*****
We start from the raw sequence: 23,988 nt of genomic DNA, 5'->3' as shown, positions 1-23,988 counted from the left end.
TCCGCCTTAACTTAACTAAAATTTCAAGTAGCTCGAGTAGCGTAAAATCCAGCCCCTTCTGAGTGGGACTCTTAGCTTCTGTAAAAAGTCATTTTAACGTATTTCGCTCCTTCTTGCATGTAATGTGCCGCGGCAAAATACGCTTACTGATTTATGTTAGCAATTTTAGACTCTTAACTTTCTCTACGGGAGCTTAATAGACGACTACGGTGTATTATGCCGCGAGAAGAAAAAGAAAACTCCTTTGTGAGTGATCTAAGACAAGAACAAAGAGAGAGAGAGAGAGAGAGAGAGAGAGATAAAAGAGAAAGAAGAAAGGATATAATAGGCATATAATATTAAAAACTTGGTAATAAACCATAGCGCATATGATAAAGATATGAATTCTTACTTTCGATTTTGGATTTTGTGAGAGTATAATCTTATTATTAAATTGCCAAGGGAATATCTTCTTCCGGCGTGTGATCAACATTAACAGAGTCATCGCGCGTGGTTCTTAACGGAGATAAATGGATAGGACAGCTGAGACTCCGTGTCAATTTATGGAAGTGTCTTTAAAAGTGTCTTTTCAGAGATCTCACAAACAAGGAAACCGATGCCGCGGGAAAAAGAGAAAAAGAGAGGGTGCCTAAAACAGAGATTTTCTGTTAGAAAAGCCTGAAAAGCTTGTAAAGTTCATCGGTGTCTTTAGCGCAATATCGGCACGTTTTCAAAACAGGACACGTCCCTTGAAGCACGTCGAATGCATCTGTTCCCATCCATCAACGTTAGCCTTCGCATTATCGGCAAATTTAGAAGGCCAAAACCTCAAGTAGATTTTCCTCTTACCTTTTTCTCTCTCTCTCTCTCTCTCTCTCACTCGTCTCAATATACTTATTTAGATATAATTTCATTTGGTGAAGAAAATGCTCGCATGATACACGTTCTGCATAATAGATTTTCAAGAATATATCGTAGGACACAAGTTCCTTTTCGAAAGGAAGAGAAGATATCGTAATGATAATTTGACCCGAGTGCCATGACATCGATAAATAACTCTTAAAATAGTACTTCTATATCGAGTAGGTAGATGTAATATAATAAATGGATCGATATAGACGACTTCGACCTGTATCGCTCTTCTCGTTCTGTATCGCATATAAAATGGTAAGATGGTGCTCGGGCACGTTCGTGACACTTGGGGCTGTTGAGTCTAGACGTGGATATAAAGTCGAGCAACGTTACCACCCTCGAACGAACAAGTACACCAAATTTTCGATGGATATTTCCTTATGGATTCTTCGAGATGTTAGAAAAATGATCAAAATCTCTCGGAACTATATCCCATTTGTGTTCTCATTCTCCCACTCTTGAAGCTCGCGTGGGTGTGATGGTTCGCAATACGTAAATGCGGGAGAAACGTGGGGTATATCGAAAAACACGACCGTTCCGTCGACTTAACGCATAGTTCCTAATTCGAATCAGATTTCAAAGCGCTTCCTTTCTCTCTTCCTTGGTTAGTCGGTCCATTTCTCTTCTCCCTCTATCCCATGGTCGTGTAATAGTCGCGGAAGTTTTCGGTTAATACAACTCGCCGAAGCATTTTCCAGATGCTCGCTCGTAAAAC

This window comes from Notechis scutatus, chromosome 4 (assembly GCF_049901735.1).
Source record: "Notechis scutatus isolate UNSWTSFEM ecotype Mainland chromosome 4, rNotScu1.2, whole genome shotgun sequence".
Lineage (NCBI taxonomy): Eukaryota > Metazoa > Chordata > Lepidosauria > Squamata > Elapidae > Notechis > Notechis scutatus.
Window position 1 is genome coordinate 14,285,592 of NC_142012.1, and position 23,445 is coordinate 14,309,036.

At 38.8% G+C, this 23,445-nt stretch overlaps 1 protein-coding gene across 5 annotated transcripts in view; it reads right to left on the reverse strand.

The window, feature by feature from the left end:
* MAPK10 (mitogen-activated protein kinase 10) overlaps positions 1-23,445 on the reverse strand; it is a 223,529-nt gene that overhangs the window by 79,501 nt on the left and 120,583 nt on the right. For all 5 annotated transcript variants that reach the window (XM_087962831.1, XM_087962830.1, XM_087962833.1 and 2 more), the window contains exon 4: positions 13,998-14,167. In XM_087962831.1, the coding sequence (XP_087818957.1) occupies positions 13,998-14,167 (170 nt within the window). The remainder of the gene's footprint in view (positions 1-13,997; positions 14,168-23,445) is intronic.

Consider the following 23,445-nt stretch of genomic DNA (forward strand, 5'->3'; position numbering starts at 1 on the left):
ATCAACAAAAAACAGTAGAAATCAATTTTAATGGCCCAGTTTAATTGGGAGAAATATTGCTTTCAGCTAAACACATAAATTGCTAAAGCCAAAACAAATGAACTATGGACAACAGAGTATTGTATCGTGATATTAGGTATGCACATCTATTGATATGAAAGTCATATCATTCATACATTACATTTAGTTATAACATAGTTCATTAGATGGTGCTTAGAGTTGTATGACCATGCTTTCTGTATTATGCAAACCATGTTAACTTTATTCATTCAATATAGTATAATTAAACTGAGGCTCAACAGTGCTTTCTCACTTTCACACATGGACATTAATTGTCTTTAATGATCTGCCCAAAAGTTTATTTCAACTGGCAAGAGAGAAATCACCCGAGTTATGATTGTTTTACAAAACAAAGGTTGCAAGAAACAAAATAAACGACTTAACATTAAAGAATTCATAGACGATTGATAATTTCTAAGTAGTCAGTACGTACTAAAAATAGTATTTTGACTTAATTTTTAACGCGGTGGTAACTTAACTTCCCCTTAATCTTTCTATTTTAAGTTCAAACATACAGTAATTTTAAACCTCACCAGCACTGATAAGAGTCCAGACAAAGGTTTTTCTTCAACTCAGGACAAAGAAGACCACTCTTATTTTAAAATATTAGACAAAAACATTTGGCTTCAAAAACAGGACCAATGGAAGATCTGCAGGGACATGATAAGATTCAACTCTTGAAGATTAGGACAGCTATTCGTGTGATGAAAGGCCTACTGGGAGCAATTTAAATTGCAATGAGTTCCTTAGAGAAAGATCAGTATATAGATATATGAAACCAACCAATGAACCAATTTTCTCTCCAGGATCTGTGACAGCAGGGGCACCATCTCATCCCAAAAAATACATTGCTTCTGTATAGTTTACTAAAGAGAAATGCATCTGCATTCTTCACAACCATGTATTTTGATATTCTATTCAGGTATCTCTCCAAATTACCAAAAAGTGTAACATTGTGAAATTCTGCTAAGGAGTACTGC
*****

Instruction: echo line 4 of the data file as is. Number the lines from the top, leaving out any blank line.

Source record: "Notechis scutatus isolate UNSWTSFEM ecotype Mainland chromosome 4, rNotScu1.2, whole genome shotgun sequence".